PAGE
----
500g of minced lamb
Beaten egg for egg wash
Flour for gravy
Potatoes, enough for your guests
Swede, enough for your guests
Puff pastry is a labour of love. The key is to keep your butter cold, so once you have battered your butter into a rectangle, get it back in the fridge to firm up again before use. Also give it time to rest between stages. You won’t be disappointed.
2. Stir in the rosemary and salt.
3. Add the water and work to a dough.
4. Roll into a large rectangle.
5. Place the cold sheet of butter on the bottom two thirds of the rectangle.
6. Fold the top third (the bit with no butter) over the mid third of rectangle.
7. Fold the bottom third over the mid third, creating an envelope.
8. Turn 90 degrees.
9. Roll into a rectangle the same as before. Repeat the folding action. If you start to see butter ooze, you need to whack it in the fridge for a little bit to cool down.
10. Rest for 40 minutes in the fridge.
11. Repeat the folding and rolling twice more following the above steps.
12. Rest again for 15 minutes in the fridge.
13. Repeat the folding and rolling again.
14. Refrigerate and leave to rest for at least another 15 minutes before using.
1. Mix all the meat products together, season and roll into a sausage. Set aside.
2. Roll out your pastry to twice the size of your baking tray and lay half of it over.
3. Place your filling on the pastry.
4. Brush egg wash on the pastry on either side of the filling.
5. Fold the other half of the pastry over the top.
6. Trim the edges so they are straight. If you have lots of pastry left over and want to use it for something else, layer the offcuts together rather than squidging them together.
7. Slash the top.
8. Press the edges together with a fork.
9. Egg wash all over.
10. Cook at 180◦C for around 30 minutes. This will change according to your oven.
11. When it comes out of the oven, it will have lots of juices in the bottom of the tray. To avoid these seeping into your lovely pastry, you need to remove the roll from the tray and get it on a cooling rack straight away.
2. Roast the tatties.
3. Boil the neeps.
4. When both are cooked, put them in a pan and smush them together with a masher. You’re not looking for a smooth mash, just a crush of veg. Stir in a large knob of butter and season. Ha. Knob. *smirks*
1. Take your juices and place in a pan, bring to the boil.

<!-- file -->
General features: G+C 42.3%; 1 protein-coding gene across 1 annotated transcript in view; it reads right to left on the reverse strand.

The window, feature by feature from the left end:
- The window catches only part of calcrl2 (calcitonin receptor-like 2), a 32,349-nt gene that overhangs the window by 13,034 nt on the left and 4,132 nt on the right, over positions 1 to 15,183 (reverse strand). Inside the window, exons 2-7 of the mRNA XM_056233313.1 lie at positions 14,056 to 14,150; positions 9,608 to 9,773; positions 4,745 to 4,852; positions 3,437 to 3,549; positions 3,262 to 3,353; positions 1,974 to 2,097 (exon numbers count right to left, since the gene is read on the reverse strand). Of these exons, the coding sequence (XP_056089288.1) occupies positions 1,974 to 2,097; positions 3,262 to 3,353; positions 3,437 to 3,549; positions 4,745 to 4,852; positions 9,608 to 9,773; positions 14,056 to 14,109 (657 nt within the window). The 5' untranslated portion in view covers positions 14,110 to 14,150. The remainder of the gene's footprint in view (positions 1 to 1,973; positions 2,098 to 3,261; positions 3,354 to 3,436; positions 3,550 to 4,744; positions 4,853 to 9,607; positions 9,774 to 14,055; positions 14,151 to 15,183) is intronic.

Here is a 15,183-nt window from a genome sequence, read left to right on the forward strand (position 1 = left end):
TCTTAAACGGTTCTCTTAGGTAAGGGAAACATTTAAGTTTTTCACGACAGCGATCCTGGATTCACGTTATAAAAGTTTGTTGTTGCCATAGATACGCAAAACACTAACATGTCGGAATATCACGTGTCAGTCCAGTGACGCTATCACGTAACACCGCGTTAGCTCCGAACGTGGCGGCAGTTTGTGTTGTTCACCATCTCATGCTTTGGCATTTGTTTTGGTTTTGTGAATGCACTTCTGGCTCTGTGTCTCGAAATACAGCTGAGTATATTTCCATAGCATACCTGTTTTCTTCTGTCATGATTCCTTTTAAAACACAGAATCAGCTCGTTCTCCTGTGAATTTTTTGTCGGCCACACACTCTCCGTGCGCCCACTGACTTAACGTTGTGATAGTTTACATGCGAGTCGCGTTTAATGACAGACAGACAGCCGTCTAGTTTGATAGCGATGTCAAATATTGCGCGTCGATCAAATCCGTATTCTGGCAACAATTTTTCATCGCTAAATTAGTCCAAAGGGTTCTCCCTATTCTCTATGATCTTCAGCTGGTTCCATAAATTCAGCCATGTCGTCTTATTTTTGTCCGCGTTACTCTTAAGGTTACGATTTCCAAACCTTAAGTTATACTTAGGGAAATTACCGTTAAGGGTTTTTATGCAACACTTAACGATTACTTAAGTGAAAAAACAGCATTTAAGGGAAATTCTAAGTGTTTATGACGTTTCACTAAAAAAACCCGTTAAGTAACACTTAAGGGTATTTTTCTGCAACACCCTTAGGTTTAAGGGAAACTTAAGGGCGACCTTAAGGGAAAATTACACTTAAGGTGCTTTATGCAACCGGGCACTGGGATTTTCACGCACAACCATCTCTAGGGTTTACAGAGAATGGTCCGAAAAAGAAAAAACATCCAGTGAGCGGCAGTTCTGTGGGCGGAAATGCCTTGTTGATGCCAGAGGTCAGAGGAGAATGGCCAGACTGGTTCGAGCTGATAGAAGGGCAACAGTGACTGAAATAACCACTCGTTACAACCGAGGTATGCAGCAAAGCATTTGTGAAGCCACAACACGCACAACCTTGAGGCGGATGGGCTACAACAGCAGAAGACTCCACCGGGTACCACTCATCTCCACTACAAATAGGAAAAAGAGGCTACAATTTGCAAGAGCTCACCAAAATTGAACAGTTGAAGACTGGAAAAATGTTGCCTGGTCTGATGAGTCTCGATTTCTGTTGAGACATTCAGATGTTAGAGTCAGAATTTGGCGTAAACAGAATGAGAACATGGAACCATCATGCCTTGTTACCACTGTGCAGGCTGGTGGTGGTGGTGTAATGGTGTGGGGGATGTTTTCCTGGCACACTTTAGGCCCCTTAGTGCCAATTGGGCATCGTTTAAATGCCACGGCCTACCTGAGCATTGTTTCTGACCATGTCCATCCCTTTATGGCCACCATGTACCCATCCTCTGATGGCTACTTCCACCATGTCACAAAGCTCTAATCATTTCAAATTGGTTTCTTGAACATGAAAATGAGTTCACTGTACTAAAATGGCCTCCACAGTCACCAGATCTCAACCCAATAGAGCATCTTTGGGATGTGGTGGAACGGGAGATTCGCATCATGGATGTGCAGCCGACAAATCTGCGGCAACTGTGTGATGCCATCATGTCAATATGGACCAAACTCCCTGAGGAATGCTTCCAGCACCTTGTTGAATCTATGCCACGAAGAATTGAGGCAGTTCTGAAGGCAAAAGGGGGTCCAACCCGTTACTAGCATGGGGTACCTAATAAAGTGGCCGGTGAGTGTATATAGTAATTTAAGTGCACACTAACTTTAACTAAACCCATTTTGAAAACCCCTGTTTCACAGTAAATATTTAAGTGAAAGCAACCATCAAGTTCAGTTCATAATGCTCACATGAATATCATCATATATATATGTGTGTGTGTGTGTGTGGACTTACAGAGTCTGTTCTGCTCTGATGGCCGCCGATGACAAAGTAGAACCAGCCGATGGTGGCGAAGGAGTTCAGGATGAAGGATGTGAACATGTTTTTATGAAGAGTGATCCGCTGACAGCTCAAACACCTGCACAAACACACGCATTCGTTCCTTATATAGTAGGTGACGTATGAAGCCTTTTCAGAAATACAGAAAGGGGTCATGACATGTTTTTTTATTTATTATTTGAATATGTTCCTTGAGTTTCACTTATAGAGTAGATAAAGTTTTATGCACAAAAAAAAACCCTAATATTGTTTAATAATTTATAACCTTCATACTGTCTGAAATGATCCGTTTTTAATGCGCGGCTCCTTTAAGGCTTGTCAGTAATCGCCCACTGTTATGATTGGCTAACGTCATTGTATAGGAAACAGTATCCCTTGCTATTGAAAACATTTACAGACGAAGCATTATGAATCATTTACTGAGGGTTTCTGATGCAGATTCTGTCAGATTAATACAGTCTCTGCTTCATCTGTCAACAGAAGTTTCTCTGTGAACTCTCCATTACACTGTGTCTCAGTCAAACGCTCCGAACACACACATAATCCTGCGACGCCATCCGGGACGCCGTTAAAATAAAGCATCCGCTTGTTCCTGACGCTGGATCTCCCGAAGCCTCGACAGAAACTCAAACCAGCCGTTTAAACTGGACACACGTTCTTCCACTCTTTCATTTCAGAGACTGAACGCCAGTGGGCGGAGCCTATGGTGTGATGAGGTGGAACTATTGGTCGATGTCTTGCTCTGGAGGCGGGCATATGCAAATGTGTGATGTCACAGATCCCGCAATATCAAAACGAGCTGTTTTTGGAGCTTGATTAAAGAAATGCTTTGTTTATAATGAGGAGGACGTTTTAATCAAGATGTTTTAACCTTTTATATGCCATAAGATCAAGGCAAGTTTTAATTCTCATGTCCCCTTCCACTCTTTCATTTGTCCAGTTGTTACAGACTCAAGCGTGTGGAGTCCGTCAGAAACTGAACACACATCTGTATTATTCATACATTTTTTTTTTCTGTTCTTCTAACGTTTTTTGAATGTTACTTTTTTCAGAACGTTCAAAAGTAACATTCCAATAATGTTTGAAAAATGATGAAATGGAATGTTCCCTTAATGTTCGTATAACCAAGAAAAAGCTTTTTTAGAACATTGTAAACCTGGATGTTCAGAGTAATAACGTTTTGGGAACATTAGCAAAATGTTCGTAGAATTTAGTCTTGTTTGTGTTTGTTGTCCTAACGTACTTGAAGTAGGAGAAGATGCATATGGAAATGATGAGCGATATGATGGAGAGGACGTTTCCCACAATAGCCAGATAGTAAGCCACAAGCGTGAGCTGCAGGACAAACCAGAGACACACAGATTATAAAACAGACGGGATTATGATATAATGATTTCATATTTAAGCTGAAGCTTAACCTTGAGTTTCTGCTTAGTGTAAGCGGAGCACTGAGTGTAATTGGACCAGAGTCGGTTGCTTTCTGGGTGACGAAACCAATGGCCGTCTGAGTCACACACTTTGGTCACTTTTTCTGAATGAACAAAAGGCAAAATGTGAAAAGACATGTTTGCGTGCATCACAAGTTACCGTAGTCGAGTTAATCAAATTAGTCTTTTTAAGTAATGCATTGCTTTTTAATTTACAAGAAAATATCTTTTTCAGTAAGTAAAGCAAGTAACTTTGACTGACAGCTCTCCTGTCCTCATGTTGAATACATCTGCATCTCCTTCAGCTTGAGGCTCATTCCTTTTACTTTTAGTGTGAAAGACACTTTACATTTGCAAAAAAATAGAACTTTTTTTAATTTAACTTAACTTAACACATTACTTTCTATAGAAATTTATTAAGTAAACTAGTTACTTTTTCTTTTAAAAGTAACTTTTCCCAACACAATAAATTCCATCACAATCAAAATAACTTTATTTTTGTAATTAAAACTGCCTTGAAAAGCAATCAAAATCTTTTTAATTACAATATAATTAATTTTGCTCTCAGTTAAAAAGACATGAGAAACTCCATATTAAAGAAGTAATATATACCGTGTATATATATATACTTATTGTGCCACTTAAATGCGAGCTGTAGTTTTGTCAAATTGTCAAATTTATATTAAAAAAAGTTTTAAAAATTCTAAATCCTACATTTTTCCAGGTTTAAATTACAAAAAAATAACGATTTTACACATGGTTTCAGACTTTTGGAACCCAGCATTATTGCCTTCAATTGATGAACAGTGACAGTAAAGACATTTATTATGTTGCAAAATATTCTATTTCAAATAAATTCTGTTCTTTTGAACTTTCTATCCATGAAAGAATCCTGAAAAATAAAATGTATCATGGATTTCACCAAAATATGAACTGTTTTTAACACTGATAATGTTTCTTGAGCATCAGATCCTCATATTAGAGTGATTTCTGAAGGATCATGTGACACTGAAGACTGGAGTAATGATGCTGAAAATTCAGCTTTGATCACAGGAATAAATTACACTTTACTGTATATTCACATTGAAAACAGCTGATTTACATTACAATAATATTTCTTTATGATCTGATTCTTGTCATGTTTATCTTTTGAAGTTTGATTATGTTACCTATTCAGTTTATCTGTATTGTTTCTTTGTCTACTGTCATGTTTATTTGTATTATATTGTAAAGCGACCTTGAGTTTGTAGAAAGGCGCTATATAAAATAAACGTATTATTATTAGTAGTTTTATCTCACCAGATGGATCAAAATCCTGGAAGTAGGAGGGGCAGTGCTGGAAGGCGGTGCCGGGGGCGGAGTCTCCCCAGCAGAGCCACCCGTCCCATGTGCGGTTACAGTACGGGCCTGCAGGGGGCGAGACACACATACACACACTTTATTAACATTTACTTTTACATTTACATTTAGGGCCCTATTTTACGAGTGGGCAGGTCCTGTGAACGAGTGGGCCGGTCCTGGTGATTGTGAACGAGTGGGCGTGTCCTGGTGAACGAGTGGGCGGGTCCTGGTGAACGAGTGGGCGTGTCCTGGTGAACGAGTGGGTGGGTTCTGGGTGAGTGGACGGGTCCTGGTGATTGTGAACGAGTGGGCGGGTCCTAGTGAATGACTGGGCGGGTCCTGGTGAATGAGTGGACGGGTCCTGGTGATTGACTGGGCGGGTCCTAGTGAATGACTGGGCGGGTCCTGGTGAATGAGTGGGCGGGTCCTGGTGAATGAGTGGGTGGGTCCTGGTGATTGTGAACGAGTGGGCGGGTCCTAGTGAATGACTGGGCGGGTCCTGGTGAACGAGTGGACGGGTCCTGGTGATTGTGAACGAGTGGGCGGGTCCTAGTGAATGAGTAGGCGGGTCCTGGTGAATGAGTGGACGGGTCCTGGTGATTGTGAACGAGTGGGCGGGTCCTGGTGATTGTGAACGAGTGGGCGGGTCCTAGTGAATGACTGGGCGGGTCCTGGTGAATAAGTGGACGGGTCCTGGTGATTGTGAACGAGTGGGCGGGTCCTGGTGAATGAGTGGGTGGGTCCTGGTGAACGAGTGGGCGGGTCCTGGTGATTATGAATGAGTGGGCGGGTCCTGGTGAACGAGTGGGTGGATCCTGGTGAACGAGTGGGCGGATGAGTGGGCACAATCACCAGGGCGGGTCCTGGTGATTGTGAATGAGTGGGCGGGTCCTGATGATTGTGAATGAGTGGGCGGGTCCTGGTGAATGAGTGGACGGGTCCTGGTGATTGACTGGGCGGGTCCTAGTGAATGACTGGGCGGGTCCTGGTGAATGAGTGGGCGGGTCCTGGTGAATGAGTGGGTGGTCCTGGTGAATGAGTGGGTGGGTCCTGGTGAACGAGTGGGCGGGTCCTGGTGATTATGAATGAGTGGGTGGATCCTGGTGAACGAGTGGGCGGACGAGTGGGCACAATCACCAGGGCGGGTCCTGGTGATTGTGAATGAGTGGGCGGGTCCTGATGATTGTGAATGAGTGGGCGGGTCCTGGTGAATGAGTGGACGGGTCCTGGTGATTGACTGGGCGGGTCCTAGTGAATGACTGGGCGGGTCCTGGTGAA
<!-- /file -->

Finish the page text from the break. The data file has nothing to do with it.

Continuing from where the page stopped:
2. Add a couple of spoonfuls of flour until you get a paste.
3. Add boiling water while whisking, a couple of splashes at a time until you get the required amount and consistency.
4. Season. If you want to be extra luxuriant, throw in a knob of butter at the end, let it melt and whisk in. It will make your gravy glossy. Remember, the colour on your lamb will dictate the colour of your gravy. Serve with a lovely glass of whisky.
Pudding: Cranachan (serves 4)
My take on Cranachan. This is boozy, but you can take that out and it would definitely still work.
For the jelly
70ml Ginger Liqueur or Ginger Beer (de-gassed)
3 tablespoons caster sugar
2 leaves gelatin
1 piece of stem ginger in syrup, finely chopped
For the oat praline:
2 tablespoons toasted jumbo oats (you can toast your oats in a dry frying pan)
1 teaspoon water
For the rest:
300ml double cream, whipped
4 tablespoons of toasted jumbo oats
1 tablespoon Talisker (I used the oak-smoked; you can omit this if tee-total)
1. Soak the gelatin in cold water.
2. Put the ginger liqueur/beer, caster sugar and water into a pan and heat until the sugar is dissolved.
3. Take from the heat and add the stem ginger. Stir.
4. Squeeze the excess water from the gelatin and add to the liquid. Stir until dissolved. Leave to cool.
5. Once cool, pour equal measures of the jelly into four wine glasses and place in the fridge to set.
1. Place your sugar and water into a frying pan; heat until dissolved and a lovely caramel colour.
2. Pour on top of toasted oats in a silicone tray or greased baking tray.
3. Leave to cool.
4. When set, break into shards.
1. Dry fry your oats in a frying pan.
2. Split the quantity and sprinkle the whisky on half. Allow to soak in and then mix through the other half of the oats.
3. Set aside.
4. Whisk your double cream until a pipeable consistency.
2. Sprinkle oats on top of the cream.
3. Repeat the process until there is nothing left
4. Stick in a shard of praline.
I tried to make a Scottish cocktail. I’d heard of it before: a Tartan Trembler. It involves whisky, Irn Bru, Angostura bitters and an olive. You will see this radioactive mix lurking in the background of the pictures, resplendent in a champagne flute with a slice of lime. This delicacy I feel, is not for me to judge. I will leave it at that.1915 Views
Claire is a speech therapist, baker, cake decorator, sometime radio guest and writer. She writes about food, being fat and living with mental health problems @bake_therapist; www.baketherapy.co.uk; www.facebook.com/CakeChemistryUK